At the oral argument on this motion [to enforce the settlement] on December 14 all parties conceded that at the November 14 meeting Port Authority/PATH agreed that the Monaghans were entitled to a recovery and that $7,500,000 was a fair and reasonable settlement amount for their claim, and that a full trial would be held of SZS' indemnity and contribution claims against Port Authority/PATH.


Monaghan, 875 F.Supp. at 1040-41 (footnote omitted). Based on these findings and on equitable considerations--plaintiff had in good faith relied upon the agreement--the court enforced the terms of the oral settlement.


SZS essentially argues that because the scope of indemnity and contribution remained in dispute, the second condition of the November 14th settlement--that PATH and SZS would proceed to trial in the third-party action--was never satisfied. We are not persuaded. The condition, as acknowledged by all parties and as found by the district court, was only that SZS would be able to seek contribution and indemnification from PATH in a trial of the third-party action. This necessarily implied that PATH would waive its right to assert the statutory bar to SZS's contribution claim. See N.Y.Gen.Oblig.Law Sec. 15-108(c) (McKinney 1989) ("A tortfeasor who has obtained his own release from liability shall not be entitled to contribution from any other person."). Indeed, the fact that PATH never did raise the Sec. 15-108(c) bar to the contribution claim is itself potent evidence of the existence of the agreement. But the condition did not mean that PATH would waive any and all defenses in that action. We do not believe that PATH's assertion of the set-off defense under Sec. 15-108(a) (regarding the $1 million McLane settlement) in any way vitiated PATH's agreement to proceed to trial. As the district court found, the set-off defense "is part of the fabric of multi-party tort litigation in New York." 875 F.Supp. at 1042. We agree with the district court's sensible conclusion that PATH's "agreement to proceed to a trial on SZS' claim for indemnification and contribution could not reasonably be construed as an implied waiver of the [set-off] defense." Id.


We note that the parties' agreement did not meet the technical requirements of New York law for a binding settlement, see N.Y.Civ.Prac.R. 2104 (McKinney 1976), which mandate a signed writing, an order, or agreement in "open court."3 See In re Dolgin Eldert Corp., 31 N.Y.2d 1, 4-5, 334 N.Y.S.2d 833, 835-36, 286 N.E.2d 228 (1972). But "substantial compliance" with these requirements is deemed sufficient. Popovic v. New York City Health & Hospitals Corp., 180 A.D.2d 493, 579 N.Y.S.2d 399, 400 (1st Dept.1992) (settlement agreement enforced where parties agreed in presence of court, though apparently unrecorded by court reporter). Moreover, plaintiff reasonably relied on the parties' oral agreement in permitting her trial date to pass and in foregoing her right to participate in the third-party trial. See Smith v. Lefrak Organization, Inc., 142 A.D.2d 725, 531 N.Y.S.2d 305, 306 (2d Dept.1988) (defendants estopped from challenging oral stipulation of settlement that did not comply with CPLR 2104 where plaintiff relied to his detriment upon settlement); Hansen v. Prudential Lines, Inc., 118 Misc.2d 568, 575, 461 N.Y.S.2d 670, 675 (Kings County Sup.Ct.1983) (party opposing settlement may be estopped from relying upon technical noncompliance with CPLR 2104). Enforcing the settlement against SZS in the circumstances of this case was not an abuse of discretion.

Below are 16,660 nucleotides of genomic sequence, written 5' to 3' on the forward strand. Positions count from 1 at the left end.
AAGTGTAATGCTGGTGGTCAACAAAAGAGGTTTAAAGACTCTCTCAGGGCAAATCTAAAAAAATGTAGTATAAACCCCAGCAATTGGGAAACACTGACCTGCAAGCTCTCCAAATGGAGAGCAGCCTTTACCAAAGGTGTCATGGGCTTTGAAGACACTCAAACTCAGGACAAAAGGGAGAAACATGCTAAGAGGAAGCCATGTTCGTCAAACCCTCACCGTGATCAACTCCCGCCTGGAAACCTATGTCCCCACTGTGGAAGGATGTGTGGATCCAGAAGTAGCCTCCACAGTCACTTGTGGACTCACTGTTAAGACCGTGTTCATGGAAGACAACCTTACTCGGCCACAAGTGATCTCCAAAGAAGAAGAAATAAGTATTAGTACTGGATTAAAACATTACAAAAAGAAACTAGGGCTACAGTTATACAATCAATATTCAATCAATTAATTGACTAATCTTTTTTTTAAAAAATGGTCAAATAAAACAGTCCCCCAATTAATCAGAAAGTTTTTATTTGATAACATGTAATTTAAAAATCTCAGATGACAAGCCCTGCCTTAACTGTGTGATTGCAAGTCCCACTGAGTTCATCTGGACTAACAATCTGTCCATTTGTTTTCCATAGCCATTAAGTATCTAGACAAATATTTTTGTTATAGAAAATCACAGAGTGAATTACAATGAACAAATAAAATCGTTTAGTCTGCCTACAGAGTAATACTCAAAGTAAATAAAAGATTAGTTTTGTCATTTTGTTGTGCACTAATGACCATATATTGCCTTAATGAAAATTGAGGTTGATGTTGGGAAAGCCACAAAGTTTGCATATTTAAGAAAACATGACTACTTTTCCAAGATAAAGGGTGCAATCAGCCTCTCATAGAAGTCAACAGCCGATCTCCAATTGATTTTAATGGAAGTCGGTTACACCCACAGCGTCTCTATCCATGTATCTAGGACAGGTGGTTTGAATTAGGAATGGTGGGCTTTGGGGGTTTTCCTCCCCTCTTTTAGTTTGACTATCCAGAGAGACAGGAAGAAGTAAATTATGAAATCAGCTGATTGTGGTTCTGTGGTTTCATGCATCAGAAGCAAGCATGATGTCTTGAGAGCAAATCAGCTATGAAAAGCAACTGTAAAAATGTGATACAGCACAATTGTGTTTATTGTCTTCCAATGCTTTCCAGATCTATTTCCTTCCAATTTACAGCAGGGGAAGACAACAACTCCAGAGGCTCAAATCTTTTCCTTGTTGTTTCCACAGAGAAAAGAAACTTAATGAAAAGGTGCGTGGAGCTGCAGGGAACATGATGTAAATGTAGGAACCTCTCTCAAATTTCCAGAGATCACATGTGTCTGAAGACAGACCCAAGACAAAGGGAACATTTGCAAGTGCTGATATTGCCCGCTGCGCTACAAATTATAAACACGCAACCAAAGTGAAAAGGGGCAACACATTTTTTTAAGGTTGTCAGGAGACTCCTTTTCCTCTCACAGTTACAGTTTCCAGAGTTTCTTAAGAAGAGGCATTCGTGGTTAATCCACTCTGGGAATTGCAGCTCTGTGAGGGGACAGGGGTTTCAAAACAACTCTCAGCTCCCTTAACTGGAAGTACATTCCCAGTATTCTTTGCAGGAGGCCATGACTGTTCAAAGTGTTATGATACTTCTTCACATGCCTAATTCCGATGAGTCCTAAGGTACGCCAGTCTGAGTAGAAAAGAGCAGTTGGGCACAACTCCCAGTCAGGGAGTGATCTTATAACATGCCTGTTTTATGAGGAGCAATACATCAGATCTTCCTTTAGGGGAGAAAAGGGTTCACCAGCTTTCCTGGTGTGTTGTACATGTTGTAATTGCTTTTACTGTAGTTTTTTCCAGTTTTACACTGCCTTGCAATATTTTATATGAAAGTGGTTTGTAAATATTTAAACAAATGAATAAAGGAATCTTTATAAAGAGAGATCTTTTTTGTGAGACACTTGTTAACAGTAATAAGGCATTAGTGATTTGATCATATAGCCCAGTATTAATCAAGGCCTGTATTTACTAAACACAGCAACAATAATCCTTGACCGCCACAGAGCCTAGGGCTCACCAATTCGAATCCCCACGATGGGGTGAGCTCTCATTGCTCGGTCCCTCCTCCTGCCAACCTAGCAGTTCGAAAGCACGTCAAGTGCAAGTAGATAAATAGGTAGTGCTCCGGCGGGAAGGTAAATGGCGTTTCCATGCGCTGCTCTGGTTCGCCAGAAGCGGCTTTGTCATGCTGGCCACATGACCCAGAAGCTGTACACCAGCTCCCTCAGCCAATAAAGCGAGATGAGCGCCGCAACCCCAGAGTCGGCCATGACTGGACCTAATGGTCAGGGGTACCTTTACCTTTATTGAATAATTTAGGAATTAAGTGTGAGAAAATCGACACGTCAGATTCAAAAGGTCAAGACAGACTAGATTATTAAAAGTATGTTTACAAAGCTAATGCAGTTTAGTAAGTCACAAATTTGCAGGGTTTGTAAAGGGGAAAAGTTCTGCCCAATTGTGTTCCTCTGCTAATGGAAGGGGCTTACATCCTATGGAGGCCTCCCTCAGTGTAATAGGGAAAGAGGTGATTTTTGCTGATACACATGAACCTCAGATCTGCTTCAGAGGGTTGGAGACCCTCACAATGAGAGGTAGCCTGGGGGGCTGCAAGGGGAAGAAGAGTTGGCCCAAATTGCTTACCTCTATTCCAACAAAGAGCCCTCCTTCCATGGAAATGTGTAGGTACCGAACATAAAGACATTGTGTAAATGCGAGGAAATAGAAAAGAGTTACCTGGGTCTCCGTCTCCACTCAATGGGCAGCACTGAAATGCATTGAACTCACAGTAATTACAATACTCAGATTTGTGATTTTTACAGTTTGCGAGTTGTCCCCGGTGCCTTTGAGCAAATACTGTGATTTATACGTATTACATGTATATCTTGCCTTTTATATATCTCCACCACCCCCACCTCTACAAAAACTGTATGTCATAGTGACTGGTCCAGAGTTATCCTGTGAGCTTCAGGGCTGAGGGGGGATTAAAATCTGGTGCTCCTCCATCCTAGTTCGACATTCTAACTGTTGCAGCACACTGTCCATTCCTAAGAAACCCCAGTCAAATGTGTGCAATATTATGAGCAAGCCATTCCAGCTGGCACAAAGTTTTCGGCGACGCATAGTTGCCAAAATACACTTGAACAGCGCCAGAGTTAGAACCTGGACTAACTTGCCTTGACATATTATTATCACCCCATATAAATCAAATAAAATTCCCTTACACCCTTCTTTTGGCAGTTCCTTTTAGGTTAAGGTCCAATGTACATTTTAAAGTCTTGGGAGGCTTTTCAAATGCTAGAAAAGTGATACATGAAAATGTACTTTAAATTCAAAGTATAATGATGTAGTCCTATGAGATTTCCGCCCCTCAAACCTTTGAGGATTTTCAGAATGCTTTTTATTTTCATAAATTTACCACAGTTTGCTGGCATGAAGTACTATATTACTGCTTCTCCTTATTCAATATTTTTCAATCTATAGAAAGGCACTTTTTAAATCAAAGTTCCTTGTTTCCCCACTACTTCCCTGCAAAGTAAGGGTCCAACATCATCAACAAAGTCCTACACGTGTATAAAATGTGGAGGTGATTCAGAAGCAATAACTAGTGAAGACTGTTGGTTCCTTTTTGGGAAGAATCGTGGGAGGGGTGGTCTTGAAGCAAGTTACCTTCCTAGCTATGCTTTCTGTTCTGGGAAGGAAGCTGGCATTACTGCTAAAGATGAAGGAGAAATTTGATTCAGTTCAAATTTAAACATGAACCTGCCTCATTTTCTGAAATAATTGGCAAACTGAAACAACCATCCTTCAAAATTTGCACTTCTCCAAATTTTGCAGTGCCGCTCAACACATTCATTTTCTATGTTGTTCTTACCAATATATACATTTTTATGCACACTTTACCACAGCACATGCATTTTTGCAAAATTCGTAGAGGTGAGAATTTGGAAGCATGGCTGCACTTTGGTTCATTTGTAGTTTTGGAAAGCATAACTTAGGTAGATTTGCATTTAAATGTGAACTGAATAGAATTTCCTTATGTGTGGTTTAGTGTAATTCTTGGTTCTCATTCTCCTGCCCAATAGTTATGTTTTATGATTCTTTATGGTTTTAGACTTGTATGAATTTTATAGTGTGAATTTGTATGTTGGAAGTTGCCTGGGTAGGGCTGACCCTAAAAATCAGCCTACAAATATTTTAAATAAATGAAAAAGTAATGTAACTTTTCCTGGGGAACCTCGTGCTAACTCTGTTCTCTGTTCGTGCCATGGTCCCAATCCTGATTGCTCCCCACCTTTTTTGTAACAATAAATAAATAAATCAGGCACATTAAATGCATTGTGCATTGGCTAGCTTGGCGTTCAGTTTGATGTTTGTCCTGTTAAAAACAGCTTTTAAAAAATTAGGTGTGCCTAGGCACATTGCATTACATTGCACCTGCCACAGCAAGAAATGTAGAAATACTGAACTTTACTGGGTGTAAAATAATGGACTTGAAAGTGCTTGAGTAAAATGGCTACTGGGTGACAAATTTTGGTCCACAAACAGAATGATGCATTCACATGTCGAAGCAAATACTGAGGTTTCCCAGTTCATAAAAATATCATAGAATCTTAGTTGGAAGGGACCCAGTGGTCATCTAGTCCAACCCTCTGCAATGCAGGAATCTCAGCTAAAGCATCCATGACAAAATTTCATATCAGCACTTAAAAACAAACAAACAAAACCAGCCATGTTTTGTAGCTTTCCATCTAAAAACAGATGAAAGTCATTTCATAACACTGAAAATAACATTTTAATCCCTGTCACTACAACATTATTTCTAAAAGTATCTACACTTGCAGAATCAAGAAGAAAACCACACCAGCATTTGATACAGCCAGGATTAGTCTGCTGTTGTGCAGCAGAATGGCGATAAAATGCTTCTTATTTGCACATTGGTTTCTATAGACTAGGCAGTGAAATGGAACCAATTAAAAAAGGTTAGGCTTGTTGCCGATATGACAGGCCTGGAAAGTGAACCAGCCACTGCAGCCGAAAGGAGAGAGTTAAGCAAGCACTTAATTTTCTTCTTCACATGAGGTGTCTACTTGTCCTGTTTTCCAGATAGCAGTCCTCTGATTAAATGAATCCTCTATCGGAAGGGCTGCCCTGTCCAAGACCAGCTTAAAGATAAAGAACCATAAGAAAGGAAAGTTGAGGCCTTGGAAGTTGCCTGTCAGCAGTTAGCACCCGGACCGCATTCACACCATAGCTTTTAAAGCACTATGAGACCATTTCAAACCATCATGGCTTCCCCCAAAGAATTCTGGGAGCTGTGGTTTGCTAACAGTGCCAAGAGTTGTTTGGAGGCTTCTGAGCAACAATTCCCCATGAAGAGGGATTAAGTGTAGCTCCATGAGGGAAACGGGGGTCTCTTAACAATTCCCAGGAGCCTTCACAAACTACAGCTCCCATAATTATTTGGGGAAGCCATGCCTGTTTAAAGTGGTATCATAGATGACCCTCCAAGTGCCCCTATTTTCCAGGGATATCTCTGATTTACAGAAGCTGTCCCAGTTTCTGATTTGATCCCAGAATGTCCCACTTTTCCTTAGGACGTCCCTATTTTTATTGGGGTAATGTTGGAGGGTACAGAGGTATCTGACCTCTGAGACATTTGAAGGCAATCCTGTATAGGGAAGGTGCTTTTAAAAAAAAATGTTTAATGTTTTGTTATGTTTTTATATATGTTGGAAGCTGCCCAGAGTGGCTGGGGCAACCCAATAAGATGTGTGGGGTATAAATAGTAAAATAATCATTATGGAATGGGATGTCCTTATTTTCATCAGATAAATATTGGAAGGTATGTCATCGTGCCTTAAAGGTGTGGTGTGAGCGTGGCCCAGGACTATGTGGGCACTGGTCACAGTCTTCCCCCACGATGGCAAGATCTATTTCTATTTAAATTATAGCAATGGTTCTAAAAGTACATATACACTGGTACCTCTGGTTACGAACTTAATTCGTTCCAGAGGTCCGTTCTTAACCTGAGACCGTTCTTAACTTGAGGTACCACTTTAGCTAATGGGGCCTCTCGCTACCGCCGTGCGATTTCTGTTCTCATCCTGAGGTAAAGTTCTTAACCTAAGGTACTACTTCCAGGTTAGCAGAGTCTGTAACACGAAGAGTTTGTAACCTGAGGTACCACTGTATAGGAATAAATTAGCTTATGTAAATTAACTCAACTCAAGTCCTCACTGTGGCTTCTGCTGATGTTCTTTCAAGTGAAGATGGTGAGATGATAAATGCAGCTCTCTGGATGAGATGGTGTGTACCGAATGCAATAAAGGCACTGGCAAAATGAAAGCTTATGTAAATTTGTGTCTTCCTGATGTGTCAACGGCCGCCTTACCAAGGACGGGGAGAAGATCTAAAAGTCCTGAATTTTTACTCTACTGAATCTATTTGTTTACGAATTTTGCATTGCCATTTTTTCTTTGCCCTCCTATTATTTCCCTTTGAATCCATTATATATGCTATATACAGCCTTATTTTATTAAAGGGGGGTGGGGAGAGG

SZS additionally contends the district court erred in its rulings that (1) granted plaintiff's motion under Rule 60(b) to vacate the judgment entered on SZS's first motion for summary judgment, (2) denied SZS's renewed motion for summary judgment against plaintiff, and (3) granted plaintiff's motion under Rule 37(b) for sanctions against SZS. In light of our decision affirming the district court's enforcement of the settlement between SZS and plaintiff, SZS is barred from pursuing these points of appeal, and we have no occasion to address the issues raised therein.